It has become axiomatic that the United States is, in the words of CIO magazine, "a nation of stressed-out workaholics." A Gallup poll last year found that 44 percent of Americans consider themselves to be workaholics. Advertisers have cashed in on the idea, with commercials for one theme park featuring fictional undertakers who thank Americans for working themselves into early graves. The concept of the "overworked American" has long been a staple of political and cultural discussion in Western Europe also.
But what if it's not actually true? A study this spring from the Federal Reserve Bank of Boston and the University of Chicago shows that the conventional wisdom about Americans and work is not only wrong, it is spectacularly wrong. Most Americans simply do not work the long, grueling hours attributed to them by popular lore.
The study, conducted by economists Mark Aguiar and Erik Hurst, found that leisure time increased significantly for both American men and American women between 1965 and 2003. For men, an additional 6-8 hours per week of leisure time was the result of fewer hours spent at work outside the home. For women, greater entry into the workforce was offset by fewer hours worked in the home, yielding 4-8 extra hours of leisure time per week. "This increase in leisure," Messrs. Aguiar and Hurst write, "corresponds to roughly an additional 5 to 10 weeks of vacation per year, assuming a 40 hour work week."
Specifically, the study found that American men spent 114.4 hours per week not working on the job or at home (the authors' broadest measurement of leisure) in 2003, up from 106.8 hours in 1965. American women spent 119.5 hours not working on the job or at home, a number that rose steadily from 113.1 in 1965. (Different definitions of "leisure" produced different results, but in each case leisure increased between 1965 and 2003.)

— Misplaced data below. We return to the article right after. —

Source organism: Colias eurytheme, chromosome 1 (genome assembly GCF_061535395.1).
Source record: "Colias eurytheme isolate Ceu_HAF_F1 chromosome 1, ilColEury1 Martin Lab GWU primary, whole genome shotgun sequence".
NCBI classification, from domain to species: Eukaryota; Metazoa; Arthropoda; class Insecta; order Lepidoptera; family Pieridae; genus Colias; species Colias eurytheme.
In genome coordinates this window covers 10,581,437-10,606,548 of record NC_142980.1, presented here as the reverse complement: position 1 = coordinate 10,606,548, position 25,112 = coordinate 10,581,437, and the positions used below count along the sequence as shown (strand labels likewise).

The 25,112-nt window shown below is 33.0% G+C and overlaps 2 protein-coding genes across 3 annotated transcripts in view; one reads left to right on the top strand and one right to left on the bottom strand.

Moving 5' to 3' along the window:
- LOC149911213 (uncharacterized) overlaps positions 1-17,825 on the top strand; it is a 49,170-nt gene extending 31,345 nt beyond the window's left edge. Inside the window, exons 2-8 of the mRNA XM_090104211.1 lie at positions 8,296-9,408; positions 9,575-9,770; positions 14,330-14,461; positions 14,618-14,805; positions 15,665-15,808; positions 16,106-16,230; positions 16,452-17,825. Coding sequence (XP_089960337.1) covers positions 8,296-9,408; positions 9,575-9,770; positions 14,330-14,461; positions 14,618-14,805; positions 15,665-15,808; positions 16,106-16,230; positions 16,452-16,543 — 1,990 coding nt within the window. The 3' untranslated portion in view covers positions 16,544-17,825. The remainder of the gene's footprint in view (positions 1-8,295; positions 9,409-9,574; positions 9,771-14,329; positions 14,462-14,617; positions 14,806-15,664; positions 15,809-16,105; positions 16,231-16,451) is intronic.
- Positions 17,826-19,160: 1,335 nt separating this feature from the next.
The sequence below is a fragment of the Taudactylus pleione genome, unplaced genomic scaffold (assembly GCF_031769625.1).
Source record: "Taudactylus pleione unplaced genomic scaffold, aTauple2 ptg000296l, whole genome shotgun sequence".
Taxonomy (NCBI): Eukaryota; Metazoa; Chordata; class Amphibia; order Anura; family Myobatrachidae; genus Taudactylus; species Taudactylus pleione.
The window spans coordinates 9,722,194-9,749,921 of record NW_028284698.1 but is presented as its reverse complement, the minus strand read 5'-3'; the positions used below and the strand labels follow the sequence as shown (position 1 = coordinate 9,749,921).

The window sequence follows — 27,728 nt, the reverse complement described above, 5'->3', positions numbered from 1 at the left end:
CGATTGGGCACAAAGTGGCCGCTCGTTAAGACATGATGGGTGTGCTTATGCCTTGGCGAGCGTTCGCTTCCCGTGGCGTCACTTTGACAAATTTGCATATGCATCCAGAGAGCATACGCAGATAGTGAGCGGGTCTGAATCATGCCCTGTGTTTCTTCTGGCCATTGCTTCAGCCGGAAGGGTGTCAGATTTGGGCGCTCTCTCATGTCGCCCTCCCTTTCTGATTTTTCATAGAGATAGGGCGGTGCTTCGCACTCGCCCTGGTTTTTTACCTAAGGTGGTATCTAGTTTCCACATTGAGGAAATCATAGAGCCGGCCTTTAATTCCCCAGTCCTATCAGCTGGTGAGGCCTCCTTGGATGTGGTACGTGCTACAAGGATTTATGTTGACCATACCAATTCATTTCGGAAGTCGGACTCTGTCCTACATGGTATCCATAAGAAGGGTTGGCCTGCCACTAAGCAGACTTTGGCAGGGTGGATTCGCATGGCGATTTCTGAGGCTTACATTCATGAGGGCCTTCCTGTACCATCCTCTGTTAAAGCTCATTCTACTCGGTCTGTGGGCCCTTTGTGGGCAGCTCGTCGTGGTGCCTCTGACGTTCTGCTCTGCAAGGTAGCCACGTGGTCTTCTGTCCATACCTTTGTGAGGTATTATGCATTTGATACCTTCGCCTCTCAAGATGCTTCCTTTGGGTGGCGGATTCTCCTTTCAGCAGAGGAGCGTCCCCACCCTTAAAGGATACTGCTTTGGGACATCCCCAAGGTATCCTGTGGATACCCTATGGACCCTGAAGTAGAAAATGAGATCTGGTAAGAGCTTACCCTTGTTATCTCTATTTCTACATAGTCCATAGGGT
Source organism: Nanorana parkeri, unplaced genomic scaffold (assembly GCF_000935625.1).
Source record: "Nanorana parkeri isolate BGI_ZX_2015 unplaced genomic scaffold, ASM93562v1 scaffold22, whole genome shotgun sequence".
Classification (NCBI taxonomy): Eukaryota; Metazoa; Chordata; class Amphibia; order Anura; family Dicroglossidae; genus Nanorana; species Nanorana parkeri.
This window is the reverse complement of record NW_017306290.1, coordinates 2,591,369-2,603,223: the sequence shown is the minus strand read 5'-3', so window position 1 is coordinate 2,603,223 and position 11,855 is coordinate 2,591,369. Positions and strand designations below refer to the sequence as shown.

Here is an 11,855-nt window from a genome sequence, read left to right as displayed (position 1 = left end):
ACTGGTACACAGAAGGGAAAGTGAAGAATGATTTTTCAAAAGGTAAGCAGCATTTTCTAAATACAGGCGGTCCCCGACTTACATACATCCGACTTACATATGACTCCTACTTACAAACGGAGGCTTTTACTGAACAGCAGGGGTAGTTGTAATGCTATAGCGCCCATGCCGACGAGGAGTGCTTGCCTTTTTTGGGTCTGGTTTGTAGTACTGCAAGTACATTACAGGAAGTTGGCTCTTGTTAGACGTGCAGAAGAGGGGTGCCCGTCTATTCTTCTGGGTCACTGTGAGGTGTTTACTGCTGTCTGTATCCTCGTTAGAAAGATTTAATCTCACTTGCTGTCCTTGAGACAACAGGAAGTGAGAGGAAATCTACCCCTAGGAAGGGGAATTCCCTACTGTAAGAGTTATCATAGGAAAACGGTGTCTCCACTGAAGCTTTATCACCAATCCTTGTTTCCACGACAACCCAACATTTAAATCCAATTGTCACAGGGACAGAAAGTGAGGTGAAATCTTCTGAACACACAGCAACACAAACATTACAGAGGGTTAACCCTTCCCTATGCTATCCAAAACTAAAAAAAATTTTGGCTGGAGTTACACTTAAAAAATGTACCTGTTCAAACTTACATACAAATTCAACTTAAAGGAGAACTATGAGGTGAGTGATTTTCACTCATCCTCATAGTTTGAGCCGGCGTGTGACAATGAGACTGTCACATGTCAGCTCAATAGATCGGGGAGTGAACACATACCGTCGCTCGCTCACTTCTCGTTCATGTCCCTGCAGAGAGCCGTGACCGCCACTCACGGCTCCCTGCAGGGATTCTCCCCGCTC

Go back further than 1965, and the difference in leisure time is even more startling. Researchers Jesse Ausubel and Arnulf Grubler, in a study for Rockefeller University, report that a typical American worker in 1870 spent almost 3,000 hours per year engaged in paid labor. His counterpart in 1987 spent about 1,600 hours per year working for money.
So are Americans, with more free time than ever, simply deluding themselves? Are high stress levels all in our minds? Maybe not. Social commentator Gregg Easterbrook says that many people may feel time-stressed because they heavily schedule their free time with trips and other potentially hectic activities-stressful events that past generations did not emphasize as much.
He also cites studies showing that Americans sleep fewer hours than they did in past generations, with television and the internet keeping people awake longer. Such activities may be entertaining, but they translate into longer days and less of the natural relief from stress that sleep provides. "We're shifting to a 24-hour-a-day, seven-day-a-week society, and as a result we're increasingly not sleeping like we used to," Najib T. Ayas of the University of British Columbia told The Washington Post.
So the United States may indeed have a stress problem; for most Americans, though, it's not the result of working too much.